A while ago a woman asked me if I thought we should still celebrate Women's Day. She was raised in and lives in a society where men and women are fairly equal in their rights and roles and perhaps for her a day dedicated to women is a bit of an anachronism.
But what about the women in the rest of the world? Is Women's Day obsolete? Have we finally achieved the equality that we have been fighting for over decades, or rather centuries? I took a look at statistics from around the world.
The statistics for violence again women in general are frightening. According to estimates, 58% of the 87,000 women killed in 2017 were murdered by a family member. Women and girls comprise 72% of all human trafficking victims. Approximately 15 million adolescent girls have experience forced sex at some point in the lives. One in 10 women in the European Union reported to have experienced cyber harassment since the age of 15.
Horrified, I decided to look at the progress women have made in education and in the workforce. It turns out that women in the U.S. are more educated than men, with more bachelor's, master's and doctorate degrees than men. However, they are still earning 80% of what men are earning in the U.S. Women make up 19% of Congress and 4% of Fortune 500 CEOs. And because girls and women have made gains in education all over the world, both maternal and child health is on the rise. However, women are not joining the workforce at the rate they should be doing.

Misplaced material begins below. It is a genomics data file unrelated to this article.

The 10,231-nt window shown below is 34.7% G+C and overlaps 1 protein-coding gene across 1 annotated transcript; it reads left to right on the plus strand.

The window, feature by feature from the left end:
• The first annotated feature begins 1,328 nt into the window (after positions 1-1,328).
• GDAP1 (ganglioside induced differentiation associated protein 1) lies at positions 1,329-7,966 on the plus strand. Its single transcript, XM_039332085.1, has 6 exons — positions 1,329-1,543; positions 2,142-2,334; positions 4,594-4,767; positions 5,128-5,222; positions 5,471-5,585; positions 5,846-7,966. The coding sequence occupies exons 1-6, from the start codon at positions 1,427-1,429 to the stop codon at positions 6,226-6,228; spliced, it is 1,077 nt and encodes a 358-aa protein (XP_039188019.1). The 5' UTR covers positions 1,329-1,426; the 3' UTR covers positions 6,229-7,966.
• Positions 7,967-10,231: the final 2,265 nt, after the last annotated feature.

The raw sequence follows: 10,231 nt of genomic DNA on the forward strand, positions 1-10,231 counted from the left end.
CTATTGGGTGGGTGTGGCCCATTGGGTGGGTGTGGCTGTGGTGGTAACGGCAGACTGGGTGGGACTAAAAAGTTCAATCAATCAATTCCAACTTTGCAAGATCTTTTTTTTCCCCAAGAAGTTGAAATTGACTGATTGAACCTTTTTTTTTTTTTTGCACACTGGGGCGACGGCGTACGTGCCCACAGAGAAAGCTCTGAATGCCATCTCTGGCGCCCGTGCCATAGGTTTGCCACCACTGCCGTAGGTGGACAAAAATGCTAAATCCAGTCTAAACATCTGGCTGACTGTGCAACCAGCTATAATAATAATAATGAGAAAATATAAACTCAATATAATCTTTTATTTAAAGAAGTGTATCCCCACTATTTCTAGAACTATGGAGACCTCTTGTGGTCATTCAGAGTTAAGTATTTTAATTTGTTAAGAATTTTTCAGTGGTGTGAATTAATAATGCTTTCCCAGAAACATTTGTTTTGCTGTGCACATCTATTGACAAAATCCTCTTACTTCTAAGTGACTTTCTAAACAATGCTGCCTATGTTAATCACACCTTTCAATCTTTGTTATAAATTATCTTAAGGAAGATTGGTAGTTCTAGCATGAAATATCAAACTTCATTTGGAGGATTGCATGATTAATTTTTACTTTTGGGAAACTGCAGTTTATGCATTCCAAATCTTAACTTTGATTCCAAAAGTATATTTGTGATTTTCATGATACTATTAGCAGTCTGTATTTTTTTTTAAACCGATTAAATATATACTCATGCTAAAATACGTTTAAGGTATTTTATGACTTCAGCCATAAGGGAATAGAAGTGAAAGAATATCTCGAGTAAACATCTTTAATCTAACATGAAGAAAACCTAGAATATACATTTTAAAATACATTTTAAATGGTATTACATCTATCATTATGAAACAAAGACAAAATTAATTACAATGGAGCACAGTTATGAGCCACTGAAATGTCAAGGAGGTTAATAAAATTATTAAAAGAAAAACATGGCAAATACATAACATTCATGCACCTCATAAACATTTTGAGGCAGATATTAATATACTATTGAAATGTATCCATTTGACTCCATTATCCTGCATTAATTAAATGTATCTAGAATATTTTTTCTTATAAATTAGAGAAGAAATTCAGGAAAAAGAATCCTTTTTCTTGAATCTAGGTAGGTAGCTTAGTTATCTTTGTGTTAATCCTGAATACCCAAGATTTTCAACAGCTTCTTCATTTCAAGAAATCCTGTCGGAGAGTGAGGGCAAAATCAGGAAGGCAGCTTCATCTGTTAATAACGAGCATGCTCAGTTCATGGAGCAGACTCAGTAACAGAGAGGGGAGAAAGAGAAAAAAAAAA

I looked to Scandinavia, hoping to find in these progressive countries a glimpse of a better world for women. True enough, 48% of the workforce in Sweden and Norway are women, while in Denmark and Iceland the rate is 47% and 47.4% respectively. But, when these women got back home from a day equally hectic to what their male counterparts had gone through, they are expected to do the housework. 74% of women in Sweden do housework or cook for an hour every day compared to 56% of men.
Virginia Slims told us in the 1980's that we've come a long way, baby, and Maybelline tells us that we can afford their mascara because we're worth it. But have we? Are we? We may have come a bit of a way, but we have a very long way to go. And while we are on that road, walking endlessly, it is absolutely vital to take one day out of the year and celebrate all that we have achieved and fight for all that we still need to fight for.